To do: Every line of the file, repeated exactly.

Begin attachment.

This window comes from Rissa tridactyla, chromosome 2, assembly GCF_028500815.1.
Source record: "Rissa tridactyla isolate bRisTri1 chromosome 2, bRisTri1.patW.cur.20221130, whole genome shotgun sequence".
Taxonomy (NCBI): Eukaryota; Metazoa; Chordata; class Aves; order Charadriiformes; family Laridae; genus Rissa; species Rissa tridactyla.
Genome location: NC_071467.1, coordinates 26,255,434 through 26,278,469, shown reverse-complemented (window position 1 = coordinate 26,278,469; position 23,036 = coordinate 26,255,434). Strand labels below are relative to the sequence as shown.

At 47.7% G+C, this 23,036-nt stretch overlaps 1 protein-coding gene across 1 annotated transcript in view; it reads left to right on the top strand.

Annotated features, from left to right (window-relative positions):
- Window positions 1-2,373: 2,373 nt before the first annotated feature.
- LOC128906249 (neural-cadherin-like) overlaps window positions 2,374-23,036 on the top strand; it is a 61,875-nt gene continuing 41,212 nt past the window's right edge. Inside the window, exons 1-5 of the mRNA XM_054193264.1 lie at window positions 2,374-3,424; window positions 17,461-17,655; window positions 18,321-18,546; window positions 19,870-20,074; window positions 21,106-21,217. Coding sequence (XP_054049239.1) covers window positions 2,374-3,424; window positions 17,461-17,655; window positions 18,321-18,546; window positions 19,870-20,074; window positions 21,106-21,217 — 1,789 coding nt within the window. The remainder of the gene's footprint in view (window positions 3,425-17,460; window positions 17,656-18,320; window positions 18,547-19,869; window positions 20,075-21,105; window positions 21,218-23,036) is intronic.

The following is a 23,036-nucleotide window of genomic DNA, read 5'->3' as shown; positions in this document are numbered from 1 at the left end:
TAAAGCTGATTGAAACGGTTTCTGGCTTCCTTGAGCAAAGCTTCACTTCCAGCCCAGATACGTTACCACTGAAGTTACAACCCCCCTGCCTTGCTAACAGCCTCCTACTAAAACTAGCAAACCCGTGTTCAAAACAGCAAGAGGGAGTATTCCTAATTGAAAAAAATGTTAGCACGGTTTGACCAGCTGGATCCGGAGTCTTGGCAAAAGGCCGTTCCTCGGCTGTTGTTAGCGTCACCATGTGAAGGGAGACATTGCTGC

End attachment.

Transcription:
This window comes from Rissa tridactyla, chromosome 2, assembly GCF_028500815.1.
Source record: "Rissa tridactyla isolate bRisTri1 chromosome 2, bRisTri1.patW.cur.20221130, whole genome shotgun sequence".
Taxonomy (NCBI): Eukaryota; Metazoa; Chordata; class Aves; order Charadriiformes; family Laridae; genus Rissa; species Rissa tridactyla.
Genome location: NC_071467.1, coordinates 26,255,434 through 26,278,469, shown reverse-complemented (window position 1 = coordinate 26,278,469; position 23,036 = coordinate 26,255,434). Strand labels below are relative to the sequence as shown.

At 47.7% G+C, this 23,036-nt stretch overlaps 1 protein-coding gene across 1 annotated transcript in view; it reads left to right on the top strand.

Annotated features, from left to right (window-relative positions):
- Window positions 1-2,373: 2,373 nt before the first annotated feature.
- LOC128906249 (neural-cadherin-like) overlaps window positions 2,374-23,036 on the top strand; it is a 61,875-nt gene continuing 41,212 nt past the window's right edge. Inside the window, exons 1-5 of the mRNA XM_054193264.1 lie at window positions 2,374-3,424; window positions 17,461-17,655; window positions 18,321-18,546; window positions 19,870-20,074; window positions 21,106-21,217. Coding sequence (XP_054049239.1) covers window positions 2,374-3,424; window positions 17,461-17,655; window positions 18,321-18,546; window positions 19,870-20,074; window positions 21,106-21,217 — 1,789 coding nt within the window. The remainder of the gene's footprint in view (window positions 3,425-17,460; window positions 17,656-18,320; window positions 18,547-19,869; window positions 20,075-21,105; window positions 21,218-23,036) is intronic.

The following is a 23,036-nucleotide window of genomic DNA, read 5'->3' as shown; positions in this document are numbered from 1 at the left end:
TAAAGCTGATTGAAACGGTTTCTGGCTTCCTTGAGCAAAGCTTCACTTCCAGCCCAGATACGTTACCACTGAAGTTACAACCCCCCTGCCTTGCTAACAGCCTCCTACTAAAACTAGCAAACCCGTGTTCAAAACAGCAAGAGGGAGTATTCCTAATTGAAAAAAATGTTAGCACGGTTTGACCAGCTGGATCCGGAGTCTTGGCAAAAGGCCGTTCCTCGGCTGTTGTTAGCGTCACCATGTGAAGGGAGACATTGCTGC